5 Things Every College Student Should Know About Retirement
by Danielle Meltz, Student Blogger
As stressful as Gen Chem is right now, your retirement is going to be a whole lot worse if you don’t start thinking about it now. The dream of retiring on a beach, sipping Mimosas and smoking cigars doesn’t come easy. However, the quicker you do it, the less money you’ll have to put into it.
Here’s an example from CNN Money to show you the difference saving at age 25 and saving at age 35 makes:
If you start a retirement plan at the age of 25, and put aside $3,000 a year for 10 years, and then you stop. By the time you reach 65, your $30,000 will have grown to $427,000. (Assuming it is a tax-deferred retirement account at an 8% annual return.)
If you start a retirement plan at the age of 35, and put aside $3,000 a year for 30 years, and then you stop. By the time you reach 65, your $90,000 will have grown to $367,000.
Saving at the age of 25 provides you with a lot more money, while putting 1/3rd
of the money in.
Retirement may seem like a lifetime away, but it’s a good idea to start as soon as you can. Here are 5 things ever college student should know about retirement:
1) Should a retirement plan be your first savings account?
While retirement is going to be a big priority in your life, in most cases you cannot withdraw the money that you put in. This means if you currently have student loans, saving money to put towards rent and emergency situations is more valuable than having a healthy retirement fund. While starting in your 20’s or during your first job, is the ideal time to prepare for retirement, you should save from 3-6 months of expenses as an emergency fund before you start investing.
2) How do I get started?
Let’s break down the two main options. IRA vs 401k
IRA (Individual Retirement Account): This is an individual plan which can be either a Traditional IRA or a Roth IRA. IRAs are the biggest option with most college students who are not working full-time jobs. A Traditional IRA gets taxed when you put money in, and a Roth IRA gets taxed when you take money out before you are 59 ½.
The question here is whether or not you think you will need the money, for education, or housing, before you are 59 ½. If the answer is yes, then a traditional IRA is right for you. However, if this money is solely for retirement, the Roth IRA might bring more savings.
401K: This is an employer-based plan through full-time and some part-time jobs depending on the employer. The reason employer based plans are often the first and best option is because they are easy, it comes out of your paycheck automatically before taxes. There might be a company match available, which means that they will match up to a certain limit, say 4% for example. This money builds up in your account, without you having to sacrifice more to hit your retirement goal.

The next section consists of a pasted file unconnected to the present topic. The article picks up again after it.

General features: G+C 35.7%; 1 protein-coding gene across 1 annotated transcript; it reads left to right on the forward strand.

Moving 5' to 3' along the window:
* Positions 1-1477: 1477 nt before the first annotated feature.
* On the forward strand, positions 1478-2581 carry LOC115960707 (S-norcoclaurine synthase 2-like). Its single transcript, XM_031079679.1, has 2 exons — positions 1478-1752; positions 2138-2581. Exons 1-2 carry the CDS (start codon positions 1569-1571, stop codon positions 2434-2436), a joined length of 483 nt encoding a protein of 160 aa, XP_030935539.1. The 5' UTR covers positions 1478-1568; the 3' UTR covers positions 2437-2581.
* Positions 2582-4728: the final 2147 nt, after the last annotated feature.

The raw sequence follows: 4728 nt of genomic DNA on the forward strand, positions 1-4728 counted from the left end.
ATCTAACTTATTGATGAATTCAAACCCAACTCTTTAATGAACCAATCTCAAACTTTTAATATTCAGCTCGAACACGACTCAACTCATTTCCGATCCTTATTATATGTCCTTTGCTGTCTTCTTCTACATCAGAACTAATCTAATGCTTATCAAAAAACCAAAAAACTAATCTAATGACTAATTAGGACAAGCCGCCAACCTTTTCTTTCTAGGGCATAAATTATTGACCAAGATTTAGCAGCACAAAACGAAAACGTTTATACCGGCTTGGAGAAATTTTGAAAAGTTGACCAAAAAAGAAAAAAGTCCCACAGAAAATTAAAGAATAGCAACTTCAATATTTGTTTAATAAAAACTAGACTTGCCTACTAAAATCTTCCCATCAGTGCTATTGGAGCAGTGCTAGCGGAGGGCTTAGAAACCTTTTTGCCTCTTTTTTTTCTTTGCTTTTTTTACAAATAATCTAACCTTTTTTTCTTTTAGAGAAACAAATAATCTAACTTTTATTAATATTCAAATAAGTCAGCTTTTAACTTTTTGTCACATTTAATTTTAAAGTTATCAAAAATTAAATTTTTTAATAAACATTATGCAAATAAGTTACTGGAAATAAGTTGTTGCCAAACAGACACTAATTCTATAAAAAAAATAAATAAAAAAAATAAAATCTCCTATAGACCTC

3) Where do I start a plan?
If you have an employer who might be able to match contributions, they are the best place to start at. If you do not though, the real question is which bank to start a plan?
The University of Colorado’s Elevations Credit Union
might be a good place to start for new savers. They are used to college students seeking advice, and you can make appointments through their advisory website
. You can set up a retirement fund anywhere even if you plan to move out of Colorado when you graduate. It might be beneficial however, to talk to an advisor about the best place to start a fund.
4) The biggest mistake college students make
Not making a long-term commitment. This can mean not putting enough money into your retirement account, or buying an investment and then quickly selling it due to an unanticipated need, which might lead to losses on your money. Emergency accounts are vital for this reason. You need to be able to commit in the long-term, while have emergency savings you can tap into incase something comes up.
5) Is social security still a thing?
Social Security currently plays a role in retirement; however the amount available has decreased and will continue to do so for over the years to come. Although the program will still be running in the future, the best decision is to rely on your own individual savings for retirement.
Overall, the biggest way to help you prepare for retirement is creating a habit of saving. By putting money into your retirement account first, instead of at the end of the month. This teaches you how to adjust the money you spend each month. This may sound easy, but it takes years of learning how to budget and financially plan before most people are comfortable with putting their savings before their immediate needs.
October 7th, 2014